Weather. The space that a bad prediction opens up- waiting for a disaster that doesn’t materialize, there is room to enjoy the lack of disaster.

The cafe that is never open on Sundays is open, and crowded with 3 baristas and half-a-dozen happy customers. Not everyone looks out of the window on a Sunday morning. Not everyone realizes that they can wade through the flood of flood warnings and mass transport suspensions waiting in their inbox. A storm, even this quiet grayness, thins out the streets. The cafe is an unexpected space, each interaction defies the prediction of the storm, and this August corner of Brooklyn has opened into a winter fishing village, cozy and sparkling in the limp rain.

I am lucky that I like the rain. The drops of a downgraded hurricane on my shoulder as I unlock the door to a darkened studio. I enter the space that I have been preserving for more than a year, filled with mirrors and books that I find on the sidewalk, waiting for the day when my creativity will find its way around the giant growth that is my love for my daughter. Today, in the drizzle of a storm that didn’t come for us, I feel that love shifting just a bit, making room for something else.

On the West Side, a new “Eiffel Tower” is Under Construction


Here is a piece I wrote that expanded on an earlier post about the Highline in NYC. I tried to get this published to no avail. What do you guys think? Do you have any tips of getting freelance writing published?

On the far west side of the crowded island of Manhattan, where space is dear and lives are conducted in close proximity, an alchemy of sorts is happening: space is being created where there was none before. Or, rather, one type of space is being turned into another type. Out of thin air, the West Side will soon have a new park.

This park is the centerpiece of Hudson Yards, a $20 billion mixed-use private real estate development by Related Companies and Oxford Properties. In addition to the park, the project consists of 16 skyscrapers, constructed on a platform above the West Side Rail Yard. The crown jewel of the project is a 15-story climbable steel sculpture that has been likened to a “snakeskin tea cup”, a “garbage bin”, and a “huge bed bug exoskeleton”. The illustrations of the interlocking staircases rising around an empty middle space on Hudson Yard’s official website remind me of a honeycomb beehive. For now, it is simply being called the Vessel. The Vessel is the creation of Britain’s celebrated and sometimes controversial designer Thomas Heatherwick, and will add one mile of vertical climbing to the park’s 14 acres of public open space. Stephen M. Ross, the Related chairman who enthusiastically commissioned the Vessel, says “It will be to New York what the Eiffel Tower is for Paris.”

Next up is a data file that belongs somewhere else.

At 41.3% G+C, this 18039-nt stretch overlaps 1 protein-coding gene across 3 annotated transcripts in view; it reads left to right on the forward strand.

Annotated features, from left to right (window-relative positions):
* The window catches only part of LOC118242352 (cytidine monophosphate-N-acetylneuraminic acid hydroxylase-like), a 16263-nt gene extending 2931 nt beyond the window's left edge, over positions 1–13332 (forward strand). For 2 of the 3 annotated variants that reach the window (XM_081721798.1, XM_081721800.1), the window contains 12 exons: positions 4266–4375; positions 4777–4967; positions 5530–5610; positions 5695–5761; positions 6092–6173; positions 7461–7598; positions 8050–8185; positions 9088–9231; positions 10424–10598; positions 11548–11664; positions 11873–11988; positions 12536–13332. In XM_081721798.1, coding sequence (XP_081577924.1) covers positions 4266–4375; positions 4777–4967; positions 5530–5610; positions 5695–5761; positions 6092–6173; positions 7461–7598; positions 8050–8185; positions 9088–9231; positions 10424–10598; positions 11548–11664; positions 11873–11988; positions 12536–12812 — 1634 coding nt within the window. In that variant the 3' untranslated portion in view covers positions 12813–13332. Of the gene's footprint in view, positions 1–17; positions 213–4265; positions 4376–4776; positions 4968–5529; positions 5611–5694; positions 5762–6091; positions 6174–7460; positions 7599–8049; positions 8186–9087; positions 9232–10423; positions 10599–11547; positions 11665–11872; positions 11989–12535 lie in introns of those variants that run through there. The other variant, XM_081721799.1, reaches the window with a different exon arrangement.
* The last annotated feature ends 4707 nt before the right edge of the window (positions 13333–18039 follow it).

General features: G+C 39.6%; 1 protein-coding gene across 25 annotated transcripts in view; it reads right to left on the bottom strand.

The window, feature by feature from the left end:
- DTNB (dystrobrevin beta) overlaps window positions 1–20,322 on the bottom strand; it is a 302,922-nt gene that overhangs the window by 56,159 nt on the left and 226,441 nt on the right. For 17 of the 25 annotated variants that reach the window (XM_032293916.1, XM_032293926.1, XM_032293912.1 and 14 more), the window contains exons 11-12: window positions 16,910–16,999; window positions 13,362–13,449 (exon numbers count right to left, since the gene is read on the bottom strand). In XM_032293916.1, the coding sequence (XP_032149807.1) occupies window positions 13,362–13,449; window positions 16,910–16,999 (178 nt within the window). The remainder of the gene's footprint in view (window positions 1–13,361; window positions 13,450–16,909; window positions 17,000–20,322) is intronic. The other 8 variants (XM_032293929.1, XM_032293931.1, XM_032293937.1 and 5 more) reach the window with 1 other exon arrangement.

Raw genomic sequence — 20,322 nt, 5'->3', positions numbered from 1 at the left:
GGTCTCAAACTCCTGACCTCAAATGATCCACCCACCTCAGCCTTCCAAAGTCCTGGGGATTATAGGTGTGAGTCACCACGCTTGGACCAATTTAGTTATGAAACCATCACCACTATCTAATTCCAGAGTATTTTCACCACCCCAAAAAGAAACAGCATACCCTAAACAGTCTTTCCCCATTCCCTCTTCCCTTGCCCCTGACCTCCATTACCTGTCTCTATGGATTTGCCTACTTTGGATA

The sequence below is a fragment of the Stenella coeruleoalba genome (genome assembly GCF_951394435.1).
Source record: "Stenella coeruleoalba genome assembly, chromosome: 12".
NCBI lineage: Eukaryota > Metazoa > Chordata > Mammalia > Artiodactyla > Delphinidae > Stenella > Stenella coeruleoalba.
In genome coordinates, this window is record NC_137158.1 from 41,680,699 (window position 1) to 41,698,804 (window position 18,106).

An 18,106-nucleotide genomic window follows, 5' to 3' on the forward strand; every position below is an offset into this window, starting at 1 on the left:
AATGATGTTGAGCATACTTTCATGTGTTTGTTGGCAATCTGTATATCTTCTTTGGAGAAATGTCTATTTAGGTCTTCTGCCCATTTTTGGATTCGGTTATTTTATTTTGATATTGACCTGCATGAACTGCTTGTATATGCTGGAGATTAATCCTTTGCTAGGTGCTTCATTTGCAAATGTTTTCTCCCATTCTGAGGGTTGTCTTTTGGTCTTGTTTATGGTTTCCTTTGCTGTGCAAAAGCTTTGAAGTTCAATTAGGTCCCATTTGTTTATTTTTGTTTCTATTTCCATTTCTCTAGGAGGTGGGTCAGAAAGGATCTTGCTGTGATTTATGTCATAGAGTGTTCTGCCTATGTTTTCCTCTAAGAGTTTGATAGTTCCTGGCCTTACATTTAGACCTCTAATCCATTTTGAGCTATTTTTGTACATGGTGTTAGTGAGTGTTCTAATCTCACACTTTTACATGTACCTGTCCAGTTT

My friend recently proposed to his fianceé on the top of the Eiffel Tower. A woman standing next to them was so overcome that she started to cry, so she’s become a part of the story by sharing in the private joy of two strangers. Our lives have a funny way of unfolding in public places. Sometimes we plan for that, throwing rowdy birthday parties at restaurants, or planning an elaborate marriage proposal. At other times, life takes us unpleasantly by surprise in the middle of the street. Whenever this happens, it’s nice to have somewhere to go to ride the drama out. New York City is full of parks and plazas where residents can witness each other perform and endure life. Though these public places are ostensibly there for leisure and recreation, to be completely successful they must accommodate much more: in a city, public parks serve as a common ground for the community of strangers. Though we may not acknowledge one another, we know that we are seen. “Public space is for living. Its value must be felt with the soul,” says Enrique Penalosa, Colombia’s happy-city Mayor of Bogotá.